Respiratory infection the most common reason for coughing up blood
If you cough up a little blood there’s usually no cause for concern. You may have blood in your mucus from having had a nosebleed and the blood from your nose washed down your throat. You may also see blood streaks in your mucus perhaps from a respiratory infection such as bronchitis, bronchiectasis or pneumonia. If, however, you are coughing up more than a couple teaspoons of blood or you are often coughing up blood, these may be signs of something more serious that needs medical attention.
Other causes and risk factors for coughing up blood
While the most common cause of coughing up blood (also known as hemoptysis) is respiratory infection, the symptom may also be associated with other conditions such as:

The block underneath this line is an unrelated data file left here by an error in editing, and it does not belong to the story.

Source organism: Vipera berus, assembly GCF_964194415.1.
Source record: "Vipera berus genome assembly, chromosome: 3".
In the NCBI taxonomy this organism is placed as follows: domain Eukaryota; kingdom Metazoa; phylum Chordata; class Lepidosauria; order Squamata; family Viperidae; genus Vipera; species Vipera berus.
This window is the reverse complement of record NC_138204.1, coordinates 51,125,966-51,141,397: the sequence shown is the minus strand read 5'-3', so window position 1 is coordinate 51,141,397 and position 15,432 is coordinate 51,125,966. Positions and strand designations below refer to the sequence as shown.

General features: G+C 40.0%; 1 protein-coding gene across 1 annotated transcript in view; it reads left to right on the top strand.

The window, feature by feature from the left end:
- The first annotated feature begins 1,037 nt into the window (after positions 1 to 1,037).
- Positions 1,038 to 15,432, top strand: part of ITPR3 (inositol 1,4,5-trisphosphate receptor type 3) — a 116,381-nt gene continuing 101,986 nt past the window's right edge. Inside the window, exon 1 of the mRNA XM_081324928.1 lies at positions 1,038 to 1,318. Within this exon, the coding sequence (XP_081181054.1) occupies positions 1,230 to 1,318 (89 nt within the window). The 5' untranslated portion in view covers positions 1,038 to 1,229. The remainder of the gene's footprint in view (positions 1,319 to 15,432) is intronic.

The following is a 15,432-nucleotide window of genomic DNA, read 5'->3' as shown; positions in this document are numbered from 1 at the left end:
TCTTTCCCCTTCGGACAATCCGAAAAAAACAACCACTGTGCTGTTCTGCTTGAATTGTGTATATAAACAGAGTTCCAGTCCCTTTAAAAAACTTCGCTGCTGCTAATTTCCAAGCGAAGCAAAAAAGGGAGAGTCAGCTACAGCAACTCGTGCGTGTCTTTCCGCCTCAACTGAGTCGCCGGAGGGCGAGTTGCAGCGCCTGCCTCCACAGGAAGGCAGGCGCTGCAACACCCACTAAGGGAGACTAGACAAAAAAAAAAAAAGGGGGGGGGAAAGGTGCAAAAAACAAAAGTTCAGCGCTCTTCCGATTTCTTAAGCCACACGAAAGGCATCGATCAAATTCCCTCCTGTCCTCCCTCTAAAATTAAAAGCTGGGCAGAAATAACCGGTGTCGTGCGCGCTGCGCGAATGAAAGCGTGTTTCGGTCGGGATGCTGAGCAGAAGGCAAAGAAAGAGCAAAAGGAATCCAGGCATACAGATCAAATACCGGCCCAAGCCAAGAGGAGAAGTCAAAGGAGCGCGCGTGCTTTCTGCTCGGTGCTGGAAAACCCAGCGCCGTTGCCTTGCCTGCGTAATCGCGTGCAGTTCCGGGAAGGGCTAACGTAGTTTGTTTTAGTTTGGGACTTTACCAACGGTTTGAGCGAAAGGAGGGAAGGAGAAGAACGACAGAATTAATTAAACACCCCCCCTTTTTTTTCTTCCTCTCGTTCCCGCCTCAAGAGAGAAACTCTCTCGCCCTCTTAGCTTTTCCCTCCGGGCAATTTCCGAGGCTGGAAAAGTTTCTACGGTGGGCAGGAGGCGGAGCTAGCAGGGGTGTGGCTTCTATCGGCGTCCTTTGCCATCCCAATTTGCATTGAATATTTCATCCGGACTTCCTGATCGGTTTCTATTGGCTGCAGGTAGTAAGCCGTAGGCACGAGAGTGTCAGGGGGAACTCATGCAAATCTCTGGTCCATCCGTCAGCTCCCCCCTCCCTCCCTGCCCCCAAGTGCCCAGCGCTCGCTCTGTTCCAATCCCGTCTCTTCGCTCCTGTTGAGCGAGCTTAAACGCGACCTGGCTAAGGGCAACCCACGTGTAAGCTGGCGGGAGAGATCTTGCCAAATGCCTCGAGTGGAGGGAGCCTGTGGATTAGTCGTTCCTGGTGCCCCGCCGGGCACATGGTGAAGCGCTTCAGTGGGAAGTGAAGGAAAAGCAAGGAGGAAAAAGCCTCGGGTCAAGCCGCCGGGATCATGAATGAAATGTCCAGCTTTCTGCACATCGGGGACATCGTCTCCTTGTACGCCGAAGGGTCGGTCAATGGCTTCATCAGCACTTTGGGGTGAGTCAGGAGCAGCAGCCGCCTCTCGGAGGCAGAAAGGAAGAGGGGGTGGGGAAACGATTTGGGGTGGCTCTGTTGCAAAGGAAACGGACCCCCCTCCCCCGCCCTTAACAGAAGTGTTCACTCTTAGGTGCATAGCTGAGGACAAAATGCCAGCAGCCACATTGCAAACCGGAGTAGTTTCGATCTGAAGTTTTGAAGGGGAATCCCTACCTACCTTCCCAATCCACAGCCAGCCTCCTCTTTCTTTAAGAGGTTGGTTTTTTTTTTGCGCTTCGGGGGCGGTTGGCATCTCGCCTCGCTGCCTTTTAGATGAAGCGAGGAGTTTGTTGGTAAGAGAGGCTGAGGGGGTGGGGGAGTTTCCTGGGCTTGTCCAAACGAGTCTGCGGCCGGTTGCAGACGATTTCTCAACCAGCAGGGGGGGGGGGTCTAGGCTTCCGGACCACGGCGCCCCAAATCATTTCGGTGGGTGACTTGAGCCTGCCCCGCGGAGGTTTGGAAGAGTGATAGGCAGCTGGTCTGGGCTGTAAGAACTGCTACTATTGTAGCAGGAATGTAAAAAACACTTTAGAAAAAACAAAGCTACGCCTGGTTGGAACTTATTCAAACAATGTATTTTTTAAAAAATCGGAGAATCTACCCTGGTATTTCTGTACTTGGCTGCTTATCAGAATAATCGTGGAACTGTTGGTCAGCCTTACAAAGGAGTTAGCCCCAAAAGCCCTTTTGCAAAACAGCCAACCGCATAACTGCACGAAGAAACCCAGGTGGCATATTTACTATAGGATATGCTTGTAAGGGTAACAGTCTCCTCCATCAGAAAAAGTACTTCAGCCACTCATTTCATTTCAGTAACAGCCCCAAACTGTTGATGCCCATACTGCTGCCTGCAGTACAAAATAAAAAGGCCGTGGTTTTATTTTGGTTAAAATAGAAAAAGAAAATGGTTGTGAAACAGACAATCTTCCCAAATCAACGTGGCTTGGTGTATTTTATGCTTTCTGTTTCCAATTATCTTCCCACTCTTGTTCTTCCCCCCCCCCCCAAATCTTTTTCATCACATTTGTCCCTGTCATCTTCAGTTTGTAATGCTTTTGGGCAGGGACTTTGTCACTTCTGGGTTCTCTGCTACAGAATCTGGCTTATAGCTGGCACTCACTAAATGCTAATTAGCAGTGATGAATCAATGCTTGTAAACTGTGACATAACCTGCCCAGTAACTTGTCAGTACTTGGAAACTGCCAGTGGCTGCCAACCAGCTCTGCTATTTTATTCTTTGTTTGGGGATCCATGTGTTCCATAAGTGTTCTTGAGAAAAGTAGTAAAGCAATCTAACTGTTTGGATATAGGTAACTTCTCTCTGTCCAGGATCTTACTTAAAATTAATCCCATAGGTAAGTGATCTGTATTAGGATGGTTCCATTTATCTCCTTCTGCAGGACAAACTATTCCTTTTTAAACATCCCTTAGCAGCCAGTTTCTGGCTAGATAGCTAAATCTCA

- Cystic fibrosis
- Vasculitis (inflammation of blood vessels in the lung)
- Lung cancer
- Pulmonary embolism (blood clot in the lung)
If you have a weakened immune system you are also more at risk for coughing up blood. Check to see if any of these other factors apply:
- You have a family history of clotting disorders.
- You have been exposed to tuberculosis.
- You have had a recent surgery, cancer, or other serious illness.
- You have human immunodeficiency virus (HIV).
- You have smoked for many years and you’re over 40.
- You have recently traveled long distance (risk of blood clot).
- You have used drugs that suppress the immune system (immunosuppressants).
When to get medical help for coughing up blood
Coughing up blood can be a scary thing and you might be unsure whether you need medical help. If you have any of these associated symptoms, be sure to call a doctor:
- Blood in your stool or urine
- Chest pain
- Light-headedness, dizziness
- Loss of appetite
- Shortness of breath
- Unexplained weight loss